With the A-10 tournament looming, the Colonials found themselves playing catch-up this week to build team unity after a string of injuries left the bench depleted for much of the season.
While most teams had the entirety of the regular season to develop team rhythm, the GW squad, plagued all year by injuries, is just now beginning to find its stride as recovering players return to court.
The reintegration of players was an additional challenge for the Colonials that the rest of the A-10 didn’t face, head coach Mike Bozeman said, but with the extra practice time this week, he believes GW should be ready to go by Friday’s first tournament game against Duquesne.
“We’re doing a lot of full-court simulations of game situations and allowing the players to get in a flow with each other,” Bozeman said. “We played well against Saint [Joseph’s], because we had those two days before to do what I’m trying to do right now – to try to build some chemistry and get these guys playing together, because they haven’t played together all season.”
Over their last few games, the Colonials have witnessed a fall in execution as returning players rotate into the game. The infusion of these players, largely due to their lack of minutes because of injury, has led to a visible lack of communication on the court, Bozeman said. One of Bozeman’s biggest keys for success against the Dukes will be achieving smoother player rotations, he said.
The Colonials will also need to play with a one-play-at-a-time mentality to be successful, Bozeman added. Though developing a game-long rhythm will be crucial, making the most of every possession and scoring opportunity, from hitting free throws to diving for loose balls, will be similarly critical as GW looks for victory.
“If you look at our overall stats, we average losing games by one point,” Bozeman said. “If we capitalize on even one more possession, we should be able to make up that one point. They see that they are so close, and that encourages them.”
As GW’s locker room looks for the key chemistry, members of the team are highly conscious that the first tournament game has significant meaning, beyond the fact that it’s a win-or-go-home situation.
Senior guard Tiana Myers, who will be playing in her last-ever A-10 tournament this weekend, may also be playing her final game if GW fails to take down Duquesne.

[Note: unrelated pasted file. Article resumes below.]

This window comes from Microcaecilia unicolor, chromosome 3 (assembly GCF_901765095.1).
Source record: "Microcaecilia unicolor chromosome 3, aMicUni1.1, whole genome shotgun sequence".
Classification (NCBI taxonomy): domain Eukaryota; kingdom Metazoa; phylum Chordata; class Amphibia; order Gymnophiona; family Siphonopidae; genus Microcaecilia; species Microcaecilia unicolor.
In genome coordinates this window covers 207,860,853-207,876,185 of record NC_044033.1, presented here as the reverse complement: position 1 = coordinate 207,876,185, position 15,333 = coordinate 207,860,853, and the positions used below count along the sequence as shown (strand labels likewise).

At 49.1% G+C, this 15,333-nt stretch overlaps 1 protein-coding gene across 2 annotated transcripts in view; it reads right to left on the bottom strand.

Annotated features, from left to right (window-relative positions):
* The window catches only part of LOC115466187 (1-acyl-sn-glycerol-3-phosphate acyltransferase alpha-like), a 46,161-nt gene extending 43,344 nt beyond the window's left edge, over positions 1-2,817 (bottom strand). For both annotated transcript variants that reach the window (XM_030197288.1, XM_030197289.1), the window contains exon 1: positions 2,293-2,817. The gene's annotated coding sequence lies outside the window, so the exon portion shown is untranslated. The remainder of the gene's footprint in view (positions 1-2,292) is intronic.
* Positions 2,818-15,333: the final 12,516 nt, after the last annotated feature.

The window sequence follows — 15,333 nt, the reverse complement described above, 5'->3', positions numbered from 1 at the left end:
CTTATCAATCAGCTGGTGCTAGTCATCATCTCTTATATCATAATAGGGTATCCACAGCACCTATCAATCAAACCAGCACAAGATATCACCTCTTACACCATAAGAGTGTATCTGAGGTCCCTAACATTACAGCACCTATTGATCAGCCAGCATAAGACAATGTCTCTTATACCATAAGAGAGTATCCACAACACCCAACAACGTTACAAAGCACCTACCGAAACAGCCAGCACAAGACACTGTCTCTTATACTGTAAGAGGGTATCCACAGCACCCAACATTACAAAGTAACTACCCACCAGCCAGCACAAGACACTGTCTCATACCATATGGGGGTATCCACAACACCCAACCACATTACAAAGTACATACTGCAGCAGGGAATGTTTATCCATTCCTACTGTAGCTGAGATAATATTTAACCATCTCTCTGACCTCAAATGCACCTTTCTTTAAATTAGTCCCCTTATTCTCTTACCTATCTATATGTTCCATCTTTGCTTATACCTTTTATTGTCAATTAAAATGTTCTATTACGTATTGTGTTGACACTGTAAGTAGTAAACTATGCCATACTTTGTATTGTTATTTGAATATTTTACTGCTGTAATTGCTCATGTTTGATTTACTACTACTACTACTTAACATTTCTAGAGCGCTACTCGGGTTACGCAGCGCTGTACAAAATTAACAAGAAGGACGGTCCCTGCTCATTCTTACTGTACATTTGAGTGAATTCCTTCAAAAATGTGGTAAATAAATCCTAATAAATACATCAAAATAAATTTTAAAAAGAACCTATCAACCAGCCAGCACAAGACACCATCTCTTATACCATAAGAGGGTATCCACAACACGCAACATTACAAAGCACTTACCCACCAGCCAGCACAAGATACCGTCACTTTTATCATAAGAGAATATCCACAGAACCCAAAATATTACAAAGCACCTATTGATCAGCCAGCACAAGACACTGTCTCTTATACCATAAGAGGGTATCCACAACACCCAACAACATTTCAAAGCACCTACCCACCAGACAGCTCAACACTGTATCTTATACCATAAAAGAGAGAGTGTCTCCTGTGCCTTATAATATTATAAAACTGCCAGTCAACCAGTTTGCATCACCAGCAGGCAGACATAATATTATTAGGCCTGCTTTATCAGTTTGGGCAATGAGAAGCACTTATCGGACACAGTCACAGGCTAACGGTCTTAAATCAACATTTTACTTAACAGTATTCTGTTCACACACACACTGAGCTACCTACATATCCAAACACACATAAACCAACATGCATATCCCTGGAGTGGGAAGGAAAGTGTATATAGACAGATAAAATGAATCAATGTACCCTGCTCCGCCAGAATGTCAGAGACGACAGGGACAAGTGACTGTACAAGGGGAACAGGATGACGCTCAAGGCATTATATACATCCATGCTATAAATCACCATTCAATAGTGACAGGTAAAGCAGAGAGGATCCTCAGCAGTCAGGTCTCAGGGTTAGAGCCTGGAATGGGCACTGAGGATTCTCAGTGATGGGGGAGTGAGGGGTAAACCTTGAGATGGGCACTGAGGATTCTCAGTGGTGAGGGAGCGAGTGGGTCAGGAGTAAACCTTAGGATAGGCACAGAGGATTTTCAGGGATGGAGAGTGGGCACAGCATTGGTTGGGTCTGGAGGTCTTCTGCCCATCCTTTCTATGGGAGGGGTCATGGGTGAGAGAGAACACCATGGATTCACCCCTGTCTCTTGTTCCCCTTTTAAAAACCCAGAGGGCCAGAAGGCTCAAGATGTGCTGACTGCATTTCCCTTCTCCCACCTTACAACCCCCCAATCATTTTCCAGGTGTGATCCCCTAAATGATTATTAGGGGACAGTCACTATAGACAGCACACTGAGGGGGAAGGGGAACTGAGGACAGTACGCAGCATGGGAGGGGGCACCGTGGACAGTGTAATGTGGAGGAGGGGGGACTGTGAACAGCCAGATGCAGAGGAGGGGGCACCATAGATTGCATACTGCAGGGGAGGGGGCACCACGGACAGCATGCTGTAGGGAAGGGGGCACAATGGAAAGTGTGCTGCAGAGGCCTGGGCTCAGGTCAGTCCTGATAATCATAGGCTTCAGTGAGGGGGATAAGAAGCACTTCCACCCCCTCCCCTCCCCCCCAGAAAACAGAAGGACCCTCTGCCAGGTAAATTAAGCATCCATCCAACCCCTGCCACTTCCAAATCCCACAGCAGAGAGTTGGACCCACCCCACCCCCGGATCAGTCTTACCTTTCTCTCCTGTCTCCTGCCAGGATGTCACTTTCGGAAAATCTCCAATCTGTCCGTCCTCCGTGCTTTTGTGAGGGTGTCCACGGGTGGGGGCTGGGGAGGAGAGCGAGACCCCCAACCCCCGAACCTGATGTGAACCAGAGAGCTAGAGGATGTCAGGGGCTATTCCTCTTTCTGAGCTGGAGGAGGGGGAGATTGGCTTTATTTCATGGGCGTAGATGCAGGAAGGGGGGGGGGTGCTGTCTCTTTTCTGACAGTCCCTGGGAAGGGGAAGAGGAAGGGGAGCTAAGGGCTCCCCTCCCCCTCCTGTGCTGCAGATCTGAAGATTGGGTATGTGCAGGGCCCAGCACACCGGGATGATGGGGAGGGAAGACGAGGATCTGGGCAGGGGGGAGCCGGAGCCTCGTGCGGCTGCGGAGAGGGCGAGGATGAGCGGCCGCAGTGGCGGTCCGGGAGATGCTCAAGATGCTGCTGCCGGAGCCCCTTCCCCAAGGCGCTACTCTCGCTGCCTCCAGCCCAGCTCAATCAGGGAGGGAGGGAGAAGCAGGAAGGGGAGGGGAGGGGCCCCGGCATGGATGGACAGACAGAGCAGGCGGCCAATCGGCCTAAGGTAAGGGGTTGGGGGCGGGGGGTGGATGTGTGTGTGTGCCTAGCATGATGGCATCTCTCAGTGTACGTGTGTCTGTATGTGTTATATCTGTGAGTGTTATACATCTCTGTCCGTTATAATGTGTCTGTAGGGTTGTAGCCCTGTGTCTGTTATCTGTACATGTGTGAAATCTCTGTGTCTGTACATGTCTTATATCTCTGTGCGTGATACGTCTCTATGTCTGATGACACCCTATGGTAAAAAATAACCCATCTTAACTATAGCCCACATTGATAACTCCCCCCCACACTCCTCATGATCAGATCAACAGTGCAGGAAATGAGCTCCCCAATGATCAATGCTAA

“The sense of urgency is present like never before. In a basketball sense, I look at Friday as I may not have a tomorrow, or a next time, and definitely not a next year as it relates to college ball,” Myers said. “There’s only right now. This is a pivotal game for us. This is what we play for.”
All of the Colonials roster, not just the seniors, are ready to make a statement this weekend, Bozeman said. Though GW suffered a 26-point loss to Duquesne Jan. 21, that game was a clear example of the depth challenges the team faced, suiting up just six players against the Dukes.
Now, the Colonials face Duquesne with a longer bench and the season on the line. The stakes are high, but so is the team’s confidence level, junior guard Danni Jackson said.
In the A-10 tournament, Jackson said, every team has a clean slate, and the Colonials are prepared to capitalize off of theirs.
“I’m ready to play and make a statement,” Jackson said. “Everyone is now 0-0 in the conference, so this is basically a new beginning for us.”
Bozeman, as coach and leader of GW’s program, also understands the importance of succeeding at this level. For him, this year’s A-10 tournament could be a chance to revitalize the team and restore it to previous heights.
Despite the Colonials’ 11-17 regular-season record, Bozeman remains confident in the ability of his players and the strength of his game plan. The head coach, who is in the last year of his contract, said the team hit “speed bumps” along the way, but are heading into postseason play determined to prove their strength. GW is “ready to have a breakthrough,” he said.
“If you did a poll around the league, everybody from the top of our conference to the bottom of our conference has commented on how hard my girls play,” Bozeman said. “There’s certain things I can’t have control of. I can’t control injury. But I think this is one of the better coaching jobs I’ve done.”
This post was updated on March 2, 2012 to reflect the following:
The Hatchet incorrectly reported in the caption one of the women’s basketball players as Chakecia Miller. The player is Chelisa Painter.